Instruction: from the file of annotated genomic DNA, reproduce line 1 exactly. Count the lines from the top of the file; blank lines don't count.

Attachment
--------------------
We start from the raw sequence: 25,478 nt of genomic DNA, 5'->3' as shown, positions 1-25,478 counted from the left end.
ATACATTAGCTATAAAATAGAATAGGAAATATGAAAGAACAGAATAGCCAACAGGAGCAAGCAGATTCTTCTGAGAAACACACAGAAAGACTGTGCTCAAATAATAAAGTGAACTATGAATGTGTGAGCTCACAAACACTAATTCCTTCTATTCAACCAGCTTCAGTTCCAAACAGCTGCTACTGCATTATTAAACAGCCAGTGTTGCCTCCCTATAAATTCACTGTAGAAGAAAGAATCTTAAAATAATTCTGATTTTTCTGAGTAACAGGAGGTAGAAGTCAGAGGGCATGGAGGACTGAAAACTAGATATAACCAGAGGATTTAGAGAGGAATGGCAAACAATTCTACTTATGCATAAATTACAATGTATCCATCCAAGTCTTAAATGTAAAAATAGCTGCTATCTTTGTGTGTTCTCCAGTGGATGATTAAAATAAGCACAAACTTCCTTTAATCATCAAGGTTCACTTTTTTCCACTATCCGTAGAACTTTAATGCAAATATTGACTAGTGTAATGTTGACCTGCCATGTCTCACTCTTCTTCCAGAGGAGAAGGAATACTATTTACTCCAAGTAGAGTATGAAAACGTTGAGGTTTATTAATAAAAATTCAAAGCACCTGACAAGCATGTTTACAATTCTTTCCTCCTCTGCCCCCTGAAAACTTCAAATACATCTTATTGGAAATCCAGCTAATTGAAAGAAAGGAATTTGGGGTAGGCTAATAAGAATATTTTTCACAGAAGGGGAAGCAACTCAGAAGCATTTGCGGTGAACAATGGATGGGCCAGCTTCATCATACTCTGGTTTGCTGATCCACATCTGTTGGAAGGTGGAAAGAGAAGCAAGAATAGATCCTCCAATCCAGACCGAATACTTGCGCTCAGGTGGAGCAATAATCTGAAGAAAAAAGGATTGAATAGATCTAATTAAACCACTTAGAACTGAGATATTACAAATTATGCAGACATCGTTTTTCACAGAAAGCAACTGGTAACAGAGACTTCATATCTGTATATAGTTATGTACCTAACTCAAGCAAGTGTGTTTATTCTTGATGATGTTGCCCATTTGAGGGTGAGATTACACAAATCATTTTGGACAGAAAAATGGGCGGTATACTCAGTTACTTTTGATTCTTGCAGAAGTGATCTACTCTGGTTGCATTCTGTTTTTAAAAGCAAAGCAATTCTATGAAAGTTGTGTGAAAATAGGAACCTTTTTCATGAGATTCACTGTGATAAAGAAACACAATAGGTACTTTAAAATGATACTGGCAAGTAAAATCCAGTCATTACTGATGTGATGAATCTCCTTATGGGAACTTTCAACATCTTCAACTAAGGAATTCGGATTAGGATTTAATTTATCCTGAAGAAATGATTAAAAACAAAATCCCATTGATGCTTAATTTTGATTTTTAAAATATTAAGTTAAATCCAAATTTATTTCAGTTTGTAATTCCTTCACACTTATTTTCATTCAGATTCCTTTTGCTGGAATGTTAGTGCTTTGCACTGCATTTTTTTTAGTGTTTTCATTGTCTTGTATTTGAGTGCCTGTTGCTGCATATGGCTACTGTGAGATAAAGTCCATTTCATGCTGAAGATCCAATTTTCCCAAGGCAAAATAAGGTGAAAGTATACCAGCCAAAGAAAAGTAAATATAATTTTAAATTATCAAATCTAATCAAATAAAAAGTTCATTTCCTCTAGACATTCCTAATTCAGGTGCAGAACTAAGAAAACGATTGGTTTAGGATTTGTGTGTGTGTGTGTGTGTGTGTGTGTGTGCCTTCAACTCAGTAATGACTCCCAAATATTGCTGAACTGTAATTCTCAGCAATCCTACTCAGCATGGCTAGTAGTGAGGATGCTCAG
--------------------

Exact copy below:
We start from the raw sequence: 25,478 nt of genomic DNA, 5'->3' as shown, positions 1-25,478 counted from the left end.